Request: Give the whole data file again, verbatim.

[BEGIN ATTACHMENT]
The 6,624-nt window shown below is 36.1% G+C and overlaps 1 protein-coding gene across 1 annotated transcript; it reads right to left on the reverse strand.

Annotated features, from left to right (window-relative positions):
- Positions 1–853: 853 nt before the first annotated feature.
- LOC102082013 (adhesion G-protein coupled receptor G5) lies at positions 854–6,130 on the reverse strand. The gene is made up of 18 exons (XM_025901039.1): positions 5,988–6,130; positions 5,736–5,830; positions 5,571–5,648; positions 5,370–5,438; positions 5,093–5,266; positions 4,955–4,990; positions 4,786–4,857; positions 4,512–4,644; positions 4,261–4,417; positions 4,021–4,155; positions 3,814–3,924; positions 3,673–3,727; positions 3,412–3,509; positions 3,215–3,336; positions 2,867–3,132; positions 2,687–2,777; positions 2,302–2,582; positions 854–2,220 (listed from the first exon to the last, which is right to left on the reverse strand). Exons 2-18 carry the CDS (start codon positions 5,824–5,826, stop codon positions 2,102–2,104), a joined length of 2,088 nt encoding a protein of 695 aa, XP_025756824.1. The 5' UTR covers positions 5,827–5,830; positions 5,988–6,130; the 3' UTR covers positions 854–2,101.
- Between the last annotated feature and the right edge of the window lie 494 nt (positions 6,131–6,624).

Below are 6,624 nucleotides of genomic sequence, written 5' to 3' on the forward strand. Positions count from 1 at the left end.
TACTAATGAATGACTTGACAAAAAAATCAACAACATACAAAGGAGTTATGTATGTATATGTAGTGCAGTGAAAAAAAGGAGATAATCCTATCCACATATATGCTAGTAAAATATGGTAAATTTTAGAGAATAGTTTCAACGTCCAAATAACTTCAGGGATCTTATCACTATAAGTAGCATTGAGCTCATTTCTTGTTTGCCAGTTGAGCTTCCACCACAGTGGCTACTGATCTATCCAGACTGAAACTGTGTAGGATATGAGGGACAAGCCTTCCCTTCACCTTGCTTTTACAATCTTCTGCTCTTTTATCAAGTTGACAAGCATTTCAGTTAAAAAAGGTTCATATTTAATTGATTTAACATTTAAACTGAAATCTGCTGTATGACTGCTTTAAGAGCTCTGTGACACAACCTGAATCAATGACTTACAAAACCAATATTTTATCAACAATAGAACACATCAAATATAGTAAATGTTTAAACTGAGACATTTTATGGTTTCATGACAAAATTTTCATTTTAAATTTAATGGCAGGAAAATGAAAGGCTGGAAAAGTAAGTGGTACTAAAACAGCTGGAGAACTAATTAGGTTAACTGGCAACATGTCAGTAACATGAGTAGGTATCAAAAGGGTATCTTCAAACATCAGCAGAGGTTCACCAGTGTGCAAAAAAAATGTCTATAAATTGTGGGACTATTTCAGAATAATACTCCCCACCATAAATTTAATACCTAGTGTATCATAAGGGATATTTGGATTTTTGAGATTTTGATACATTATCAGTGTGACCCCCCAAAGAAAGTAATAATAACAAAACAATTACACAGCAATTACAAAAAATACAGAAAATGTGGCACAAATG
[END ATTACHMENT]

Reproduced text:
The 6,624-nt window shown below is 36.1% G+C and overlaps 1 protein-coding gene across 1 annotated transcript; it reads right to left on the reverse strand.

Annotated features, from left to right (window-relative positions):
- Positions 1–853: 853 nt before the first annotated feature.
- LOC102082013 (adhesion G-protein coupled receptor G5) lies at positions 854–6,130 on the reverse strand. The gene is made up of 18 exons (XM_025901039.1): positions 5,988–6,130; positions 5,736–5,830; positions 5,571–5,648; positions 5,370–5,438; positions 5,093–5,266; positions 4,955–4,990; positions 4,786–4,857; positions 4,512–4,644; positions 4,261–4,417; positions 4,021–4,155; positions 3,814–3,924; positions 3,673–3,727; positions 3,412–3,509; positions 3,215–3,336; positions 2,867–3,132; positions 2,687–2,777; positions 2,302–2,582; positions 854–2,220 (listed from the first exon to the last, which is right to left on the reverse strand). Exons 2-18 carry the CDS (start codon positions 5,824–5,826, stop codon positions 2,102–2,104), a joined length of 2,088 nt encoding a protein of 695 aa, XP_025756824.1. The 5' UTR covers positions 5,827–5,830; positions 5,988–6,130; the 3' UTR covers positions 854–2,101.
- Between the last annotated feature and the right edge of the window lie 494 nt (positions 6,131–6,624).

Below are 6,624 nucleotides of genomic sequence, written 5' to 3' on the forward strand. Positions count from 1 at the left end.
TACTAATGAATGACTTGACAAAAAAATCAACAACATACAAAGGAGTTATGTATGTATATGTAGTGCAGTGAAAAAAAGGAGATAATCCTATCCACATATATGCTAGTAAAATATGGTAAATTTTAGAGAATAGTTTCAACGTCCAAATAACTTCAGGGATCTTATCACTATAAGTAGCATTGAGCTCATTTCTTGTTTGCCAGTTGAGCTTCCACCACAGTGGCTACTGATCTATCCAGACTGAAACTGTGTAGGATATGAGGGACAAGCCTTCCCTTCACCTTGCTTTTACAATCTTCTGCTCTTTTATCAAGTTGACAAGCATTTCAGTTAAAAAAGGTTCATATTTAATTGATTTAACATTTAAACTGAAATCTGCTGTATGACTGCTTTAAGAGCTCTGTGACACAACCTGAATCAATGACTTACAAAACCAATATTTTATCAACAATAGAACACATCAAATATAGTAAATGTTTAAACTGAGACATTTTATGGTTTCATGACAAAATTTTCATTTTAAATTTAATGGCAGGAAAATGAAAGGCTGGAAAAGTAAGTGGTACTAAAACAGCTGGAGAACTAATTAGGTTAACTGGCAACATGTCAGTAACATGAGTAGGTATCAAAAGGGTATCTTCAAACATCAGCAGAGGTTCACCAGTGTGCAAAAAAAATGTCTATAAATTGTGGGACTATTTCAGAATAATACTCCCCACCATAAATTTAATACCTAGTGTATCATAAGGGATATTTGGATTTTTGAGATTTTGATACATTATCAGTGTGACCCCCCAAAGAAAGTAATAATAACAAAACAATTACACAGCAATTACAAAAAATACAGAAAATGTGGCACAAATG